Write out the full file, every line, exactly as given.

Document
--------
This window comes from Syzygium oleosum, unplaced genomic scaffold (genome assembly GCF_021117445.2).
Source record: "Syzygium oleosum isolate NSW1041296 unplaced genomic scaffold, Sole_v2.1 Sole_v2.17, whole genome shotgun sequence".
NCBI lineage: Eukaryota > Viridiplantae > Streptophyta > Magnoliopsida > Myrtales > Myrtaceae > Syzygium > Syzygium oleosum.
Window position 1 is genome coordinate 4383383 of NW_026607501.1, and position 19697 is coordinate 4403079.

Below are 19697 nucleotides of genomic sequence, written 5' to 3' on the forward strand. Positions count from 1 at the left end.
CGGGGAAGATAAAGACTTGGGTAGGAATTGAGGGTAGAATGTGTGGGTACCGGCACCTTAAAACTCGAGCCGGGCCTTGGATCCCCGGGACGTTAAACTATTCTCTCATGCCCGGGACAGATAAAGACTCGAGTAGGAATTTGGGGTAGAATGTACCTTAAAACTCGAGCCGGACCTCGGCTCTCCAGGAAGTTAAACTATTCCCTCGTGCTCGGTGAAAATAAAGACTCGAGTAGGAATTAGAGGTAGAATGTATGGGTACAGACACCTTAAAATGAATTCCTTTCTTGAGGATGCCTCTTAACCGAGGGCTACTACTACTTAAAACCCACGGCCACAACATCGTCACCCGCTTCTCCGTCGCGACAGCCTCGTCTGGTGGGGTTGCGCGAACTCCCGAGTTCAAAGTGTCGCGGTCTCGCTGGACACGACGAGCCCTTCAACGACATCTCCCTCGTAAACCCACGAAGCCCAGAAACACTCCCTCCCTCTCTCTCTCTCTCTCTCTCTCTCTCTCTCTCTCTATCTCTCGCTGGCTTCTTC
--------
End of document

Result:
This window comes from Syzygium oleosum, unplaced genomic scaffold (genome assembly GCF_021117445.2).
Source record: "Syzygium oleosum isolate NSW1041296 unplaced genomic scaffold, Sole_v2.1 Sole_v2.17, whole genome shotgun sequence".
NCBI lineage: Eukaryota > Viridiplantae > Streptophyta > Magnoliopsida > Myrtales > Myrtaceae > Syzygium > Syzygium oleosum.
Window position 1 is genome coordinate 4383383 of NW_026607501.1, and position 19697 is coordinate 4403079.

Below are 19697 nucleotides of genomic sequence, written 5' to 3' on the forward strand. Positions count from 1 at the left end.
CGGGGAAGATAAAGACTTGGGTAGGAATTGAGGGTAGAATGTGTGGGTACCGGCACCTTAAAACTCGAGCCGGGCCTTGGATCCCCGGGACGTTAAACTATTCTCTCATGCCCGGGACAGATAAAGACTCGAGTAGGAATTTGGGGTAGAATGTACCTTAAAACTCGAGCCGGACCTCGGCTCTCCAGGAAGTTAAACTATTCCCTCGTGCTCGGTGAAAATAAAGACTCGAGTAGGAATTAGAGGTAGAATGTATGGGTACAGACACCTTAAAATGAATTCCTTTCTTGAGGATGCCTCTTAACCGAGGGCTACTACTACTTAAAACCCACGGCCACAACATCGTCACCCGCTTCTCCGTCGCGACAGCCTCGTCTGGTGGGGTTGCGCGAACTCCCGAGTTCAAAGTGTCGCGGTCTCGCTGGACACGACGAGCCCTTCAACGACATCTCCCTCGTAAACCCACGAAGCCCAGAAACACTCCCTCCCTCTCTCTCTCTCTCTCTCTCTCTCTCTCTCTCTCTATCTCTCGCTGGCTTCTTC